It’s a humbling and amazing thing to work on Windows, which is used by over 1.5 billion people in every country of the world. From kids playing with computers for the first time, to writers and journalists, to engineers, to gamers, to CEOs, at some point Windows has empowered all of us.Windows 10 represents the first step of a whole new generation of Windows. Windows 10 unlocks new experiences for customers to work, play and connect. Windows 10 embodies what our customers (both consumers and enterprises) demand and what we will deliver.Windows 10 will run across an incredibly broad set of devices – from the Internet of Things, to servers in enterprise datacenters worldwide. Some of these devices have 4 inch screens – some have 80 inch screens – and some don’t have screens at all. Some of these devices you hold in your hand, others are ten feet away. Some of these devices you primarily use touch/pen, others mouse/keyboard, others controller/gesture – and some devices can switch between input types.
Reasons behind longer Released
Microsoft said that As we progress towards the imminent launch of Windows 10, one would naturally expect to see builds becoming more and more stable, but if Microsoft pushes out builds at a faster rate, they would include more bugs, and Microsoft has been cautious about pushing out builds to the fast ring. With some of the new functionality added to the builds, Microsoft simply needs more time to polish them before releasing the build to the public. The company has even considered an even faster than fast ring for Insiders.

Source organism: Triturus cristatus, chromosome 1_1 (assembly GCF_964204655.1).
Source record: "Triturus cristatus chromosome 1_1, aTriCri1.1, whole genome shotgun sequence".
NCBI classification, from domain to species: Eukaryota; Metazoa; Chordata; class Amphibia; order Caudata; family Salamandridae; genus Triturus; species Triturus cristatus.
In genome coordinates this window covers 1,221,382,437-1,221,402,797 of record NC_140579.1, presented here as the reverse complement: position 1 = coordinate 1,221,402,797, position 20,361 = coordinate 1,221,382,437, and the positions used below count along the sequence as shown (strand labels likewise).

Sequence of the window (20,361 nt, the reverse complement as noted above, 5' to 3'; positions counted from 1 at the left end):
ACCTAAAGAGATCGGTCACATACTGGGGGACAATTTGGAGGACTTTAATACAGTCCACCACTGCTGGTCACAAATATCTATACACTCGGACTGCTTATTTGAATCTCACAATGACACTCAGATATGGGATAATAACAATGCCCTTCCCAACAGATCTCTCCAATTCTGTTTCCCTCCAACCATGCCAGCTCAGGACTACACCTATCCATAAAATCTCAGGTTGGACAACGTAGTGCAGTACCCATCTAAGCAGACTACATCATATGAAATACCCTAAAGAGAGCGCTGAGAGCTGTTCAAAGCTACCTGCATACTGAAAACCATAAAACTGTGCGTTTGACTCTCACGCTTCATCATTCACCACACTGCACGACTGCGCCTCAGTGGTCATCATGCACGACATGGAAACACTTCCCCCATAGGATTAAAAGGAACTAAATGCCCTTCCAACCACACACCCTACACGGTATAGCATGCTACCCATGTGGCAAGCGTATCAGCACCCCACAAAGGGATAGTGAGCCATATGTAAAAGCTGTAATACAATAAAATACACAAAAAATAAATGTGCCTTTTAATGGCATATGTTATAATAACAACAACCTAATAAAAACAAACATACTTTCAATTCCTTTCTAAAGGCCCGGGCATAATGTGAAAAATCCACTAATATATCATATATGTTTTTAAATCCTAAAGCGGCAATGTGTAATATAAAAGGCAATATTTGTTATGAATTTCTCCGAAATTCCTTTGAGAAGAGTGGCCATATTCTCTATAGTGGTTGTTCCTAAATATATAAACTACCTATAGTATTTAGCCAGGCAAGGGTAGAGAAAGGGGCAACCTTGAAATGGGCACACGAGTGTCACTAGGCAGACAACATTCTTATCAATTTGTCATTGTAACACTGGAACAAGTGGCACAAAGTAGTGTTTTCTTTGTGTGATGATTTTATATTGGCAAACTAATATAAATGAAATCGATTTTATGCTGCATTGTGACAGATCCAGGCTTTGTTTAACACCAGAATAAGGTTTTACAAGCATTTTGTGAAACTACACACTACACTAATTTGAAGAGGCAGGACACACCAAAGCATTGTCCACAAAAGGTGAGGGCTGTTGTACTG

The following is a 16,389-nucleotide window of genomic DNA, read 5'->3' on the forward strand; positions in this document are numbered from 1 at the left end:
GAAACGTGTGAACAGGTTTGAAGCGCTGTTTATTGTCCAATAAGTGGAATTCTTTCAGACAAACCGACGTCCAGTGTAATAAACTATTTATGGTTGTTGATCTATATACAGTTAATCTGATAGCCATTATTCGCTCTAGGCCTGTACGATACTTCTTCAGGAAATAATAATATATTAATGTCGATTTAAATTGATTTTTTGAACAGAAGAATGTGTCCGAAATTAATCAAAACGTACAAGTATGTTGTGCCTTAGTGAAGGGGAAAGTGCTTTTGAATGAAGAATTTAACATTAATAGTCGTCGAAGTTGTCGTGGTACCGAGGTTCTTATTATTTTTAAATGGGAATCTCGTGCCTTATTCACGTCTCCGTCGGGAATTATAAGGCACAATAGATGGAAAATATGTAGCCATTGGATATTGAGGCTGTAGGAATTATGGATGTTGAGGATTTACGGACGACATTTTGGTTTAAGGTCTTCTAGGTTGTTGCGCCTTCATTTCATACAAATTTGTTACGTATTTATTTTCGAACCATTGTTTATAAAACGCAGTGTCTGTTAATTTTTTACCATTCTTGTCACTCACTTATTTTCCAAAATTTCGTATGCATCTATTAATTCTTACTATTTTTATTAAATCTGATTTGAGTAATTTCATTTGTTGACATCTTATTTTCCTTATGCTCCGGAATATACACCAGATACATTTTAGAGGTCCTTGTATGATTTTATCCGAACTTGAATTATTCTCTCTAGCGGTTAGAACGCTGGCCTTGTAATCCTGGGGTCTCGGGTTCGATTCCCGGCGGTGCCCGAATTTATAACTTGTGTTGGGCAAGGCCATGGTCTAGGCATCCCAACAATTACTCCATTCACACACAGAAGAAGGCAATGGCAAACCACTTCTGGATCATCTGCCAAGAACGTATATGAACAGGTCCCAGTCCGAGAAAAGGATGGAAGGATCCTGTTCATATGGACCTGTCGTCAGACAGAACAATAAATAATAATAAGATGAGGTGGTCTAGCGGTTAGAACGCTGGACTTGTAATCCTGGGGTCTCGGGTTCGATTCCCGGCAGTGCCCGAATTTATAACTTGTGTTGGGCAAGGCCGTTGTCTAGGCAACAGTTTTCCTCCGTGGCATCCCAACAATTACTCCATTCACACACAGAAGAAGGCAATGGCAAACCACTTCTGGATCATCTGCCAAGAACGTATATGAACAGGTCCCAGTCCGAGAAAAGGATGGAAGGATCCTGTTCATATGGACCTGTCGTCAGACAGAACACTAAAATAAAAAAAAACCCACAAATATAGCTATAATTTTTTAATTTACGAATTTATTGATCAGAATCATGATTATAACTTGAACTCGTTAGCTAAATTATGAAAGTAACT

People like to ask for precise release dates of new builds and are instead given a general time frame, i.e. “soon”. But it’s not that simple for Microsoft. In fact, the software giant claims that revealing a fixed date is counter-intuitive and would result in builds getting released slower and with less new content. The reasons being that announcing a fixed date would mean the company is confident in hitting it, but should they fail to be ready to do so, it would be frustrating and distracting.
Builds would also come out at a slower rate because the company would include the extra time needed to test and fix bugs before release. And should they complete the build and fix bugs before they hit the announced release date, they would then hold on to the build instead of ship it immediately. Without announcing a fixed date, build simply come out as soon as they’re ready.
PC’s would crash and burn. Yes, people were warned that the builds aren’t finalized, and could lead to possible data loss and at worst case, hardware failure, but obviously that wasn’t enough to deter millions of people from installing the builds. So Microsoft still has to be cautious about what they put out.